The clear winner is KTH – their page has seen an impressive 80% increase in Friends as they jumped from 1643 to 2953 Friends in the last month. Whatever it is you’re doing – don’t stop! After KTH, there’s about  9 pages showing 20-30% growth. There’s a bigger group of pages, about 22 of them, which show less than 20% growth.

Here’s a bubble visualization of the total number of friends for the university Facebook pages, click on it and you’ll come to a more interactive version which will let you see all the names and numbers.

Size of Facebook pages by friends - Swedish Universities Many Eyes

Lund University’s English language Facebook page occupies the number one position, followed by the Swedish Facebook pages from Linköping, Umeå, and Linne Universities. Stockholm university’s English language page occupies the number Five position.

Swedish university Facebook pages ranked by change from last month’s friends total looks like this:

Growth of Facebook page friends - Swedish Universities

What does this mean?
Total number of friends is hard to use, but growth is useful for benchmarking. I doubt it’s a fluke that KTH have seen such an increase in growth – there’s almost certainly some action behind that. Looking just at the last month also hides some other trends; Skövde and KTH have had the highest growth over the last 3-4 months.  I’ll be publishing the amount of comments these pages have received shortly, which is a more relevant measure of engagement (in my opinion).  If I’ve missed your page, made an ass of the data or said something which you want to question;  please leave a comment below – thanks!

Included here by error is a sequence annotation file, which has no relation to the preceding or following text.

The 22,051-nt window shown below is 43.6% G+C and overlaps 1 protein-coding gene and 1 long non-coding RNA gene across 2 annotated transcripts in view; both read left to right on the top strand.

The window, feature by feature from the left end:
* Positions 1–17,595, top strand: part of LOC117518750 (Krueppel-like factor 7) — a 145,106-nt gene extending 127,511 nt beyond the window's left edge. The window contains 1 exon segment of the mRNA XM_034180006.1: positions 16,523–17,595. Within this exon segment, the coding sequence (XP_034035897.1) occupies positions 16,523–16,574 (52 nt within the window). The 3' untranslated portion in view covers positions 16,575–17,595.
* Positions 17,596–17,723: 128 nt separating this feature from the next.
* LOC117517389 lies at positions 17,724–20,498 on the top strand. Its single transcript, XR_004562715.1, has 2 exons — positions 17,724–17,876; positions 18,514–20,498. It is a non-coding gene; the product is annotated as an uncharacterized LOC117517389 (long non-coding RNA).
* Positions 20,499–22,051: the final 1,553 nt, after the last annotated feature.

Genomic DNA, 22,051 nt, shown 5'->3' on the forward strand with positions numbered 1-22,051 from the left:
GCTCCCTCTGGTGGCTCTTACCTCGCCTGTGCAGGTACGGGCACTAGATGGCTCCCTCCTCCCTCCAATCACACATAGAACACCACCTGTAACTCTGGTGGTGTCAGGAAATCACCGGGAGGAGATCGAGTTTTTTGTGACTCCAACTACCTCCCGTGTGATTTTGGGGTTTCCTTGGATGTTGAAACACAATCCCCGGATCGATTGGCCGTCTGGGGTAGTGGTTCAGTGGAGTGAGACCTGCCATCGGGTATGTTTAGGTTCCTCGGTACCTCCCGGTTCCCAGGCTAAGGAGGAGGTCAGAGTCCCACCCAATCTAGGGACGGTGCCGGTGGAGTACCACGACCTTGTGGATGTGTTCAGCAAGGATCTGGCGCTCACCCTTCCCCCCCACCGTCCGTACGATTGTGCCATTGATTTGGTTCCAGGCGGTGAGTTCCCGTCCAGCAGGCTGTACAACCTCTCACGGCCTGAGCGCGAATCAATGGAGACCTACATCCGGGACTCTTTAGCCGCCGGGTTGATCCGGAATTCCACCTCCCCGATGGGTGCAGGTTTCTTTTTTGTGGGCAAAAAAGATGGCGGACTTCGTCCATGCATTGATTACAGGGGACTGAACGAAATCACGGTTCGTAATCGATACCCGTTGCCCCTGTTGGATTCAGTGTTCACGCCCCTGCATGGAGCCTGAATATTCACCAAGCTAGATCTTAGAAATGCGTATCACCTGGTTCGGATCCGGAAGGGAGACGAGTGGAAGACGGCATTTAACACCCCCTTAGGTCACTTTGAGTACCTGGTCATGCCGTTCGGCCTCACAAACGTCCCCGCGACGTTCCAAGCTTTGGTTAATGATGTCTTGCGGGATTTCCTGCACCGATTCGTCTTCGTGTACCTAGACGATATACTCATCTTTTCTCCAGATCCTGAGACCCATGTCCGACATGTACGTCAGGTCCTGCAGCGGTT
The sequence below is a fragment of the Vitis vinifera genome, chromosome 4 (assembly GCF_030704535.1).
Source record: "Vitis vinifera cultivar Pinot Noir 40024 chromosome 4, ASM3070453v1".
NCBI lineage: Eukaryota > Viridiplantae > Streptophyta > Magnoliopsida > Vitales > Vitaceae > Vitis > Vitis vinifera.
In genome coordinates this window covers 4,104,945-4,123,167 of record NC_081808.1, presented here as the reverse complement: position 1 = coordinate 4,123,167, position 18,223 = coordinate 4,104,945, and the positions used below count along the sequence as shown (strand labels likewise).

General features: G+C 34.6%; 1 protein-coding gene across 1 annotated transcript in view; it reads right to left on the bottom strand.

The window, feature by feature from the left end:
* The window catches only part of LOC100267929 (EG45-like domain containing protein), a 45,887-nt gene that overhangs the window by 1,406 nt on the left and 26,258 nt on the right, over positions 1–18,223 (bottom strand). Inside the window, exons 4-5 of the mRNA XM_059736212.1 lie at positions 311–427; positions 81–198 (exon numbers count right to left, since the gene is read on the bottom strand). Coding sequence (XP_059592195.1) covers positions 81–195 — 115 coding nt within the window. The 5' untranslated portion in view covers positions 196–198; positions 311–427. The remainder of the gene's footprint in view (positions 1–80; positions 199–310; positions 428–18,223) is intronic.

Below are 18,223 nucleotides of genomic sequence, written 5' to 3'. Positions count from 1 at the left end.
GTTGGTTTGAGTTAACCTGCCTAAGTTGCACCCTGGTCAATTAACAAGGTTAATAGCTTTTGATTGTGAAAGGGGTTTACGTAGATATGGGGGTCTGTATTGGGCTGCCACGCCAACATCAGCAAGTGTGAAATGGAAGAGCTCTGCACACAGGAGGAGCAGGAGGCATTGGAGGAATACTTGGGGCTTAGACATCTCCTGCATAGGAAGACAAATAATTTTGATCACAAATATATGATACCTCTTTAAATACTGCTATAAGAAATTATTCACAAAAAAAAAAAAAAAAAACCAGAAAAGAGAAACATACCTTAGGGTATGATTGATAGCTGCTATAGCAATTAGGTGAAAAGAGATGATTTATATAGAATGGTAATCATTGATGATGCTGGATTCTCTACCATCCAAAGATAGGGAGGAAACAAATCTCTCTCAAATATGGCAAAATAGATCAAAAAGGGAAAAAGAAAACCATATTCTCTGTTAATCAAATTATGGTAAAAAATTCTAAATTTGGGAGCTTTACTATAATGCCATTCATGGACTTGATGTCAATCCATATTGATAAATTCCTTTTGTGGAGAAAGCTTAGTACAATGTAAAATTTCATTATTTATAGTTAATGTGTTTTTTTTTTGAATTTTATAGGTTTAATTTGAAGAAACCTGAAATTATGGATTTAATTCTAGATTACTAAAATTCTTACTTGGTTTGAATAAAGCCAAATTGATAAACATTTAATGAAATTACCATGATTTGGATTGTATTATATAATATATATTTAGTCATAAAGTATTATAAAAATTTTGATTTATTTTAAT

‘Are talking about’ – The new metric from Facebook, a comparison of Swedish universities.

Facebook have launched their new metric, the rather awkwardly named ‘Are talking about’. I’m still trying to figure out exactly how it’s calculated. The factors which it looks at have been reported as:

– Liking a page
– Posting to the page’s wall
– Liking, commenting or sharing a page’s status
– Answering a question
– RSVPing to an event
– Mentioning the page
– Tagging a photo
– Liking or sharing a check in
– Checking in

Whats twisting my melons is this context for this. What time period is this reporting? Is it the last week, hour or minute? I expect we’ll get an answer to this as the more detailed insights for administrators comes on line – but if you’ve got any idea, I’d love to hear it.

Swedish Universities Ranked by their ‘Are talking about’ (ATA) score, as recorded on 6th October 2011:

Umeå University 296
Uppsala universitet 285
Lund University 226
Umeå universitet 145
KTH  135
Stockholm University 127
Högskolan i skövde 116
Linköping Universitet 104
Uppsala University 102
Högskolan i Halmstad 93
Linne Universitet 92
Karolinska Institutet 80
Mälardalans Högskola 75
Lunds Universitet 72
Mittuniversitetet 66
Malmö University 54
Jönköping University 50
Stockholm’s universitet 49
Högskolan i Borås 40
SLU 37
Chalmers University of technology 37
Högskolan Väst 32
Malmö Högskola 32
Karlstads Universitet 22
Stockholm school of economics 19
University of Borås 18
Royal Institute of Art 9
Högskolan Dalarna 7
BTH officiell 5
Mid Sweden Uni 4

And here’s the ATA score plotted against number of page friends:

Comparison of Facebook page friends with Are Talking About score

So What?

To be honest, I’m not really sure what this is telling us or how you’ll action it.  The more actionable data will be coming in the admin only revamped insights tab. Without knowing what time scale this is reporting, it feels a little meaningless. Also, the number of friends of the page clearly (and naturally) affects the number – weighting for this may make the ATA score more relevant, and this is discussed over on the UK Craft Blog, where they have done a similar comparison. I’ll repeat this again in the next few days, and see how the score changes.

Update – October 7th.

The last 7 days – that’s the amount of activity which the ‘Are Talking About’ metric gives you. This makes it a little sharper, but you’ll be needing to keep a pretty constant eye on your competitors, or peers, if you want to use it for benchmarking over time. Here’s the official information from Facebook:

7 days worth of data - Are talking about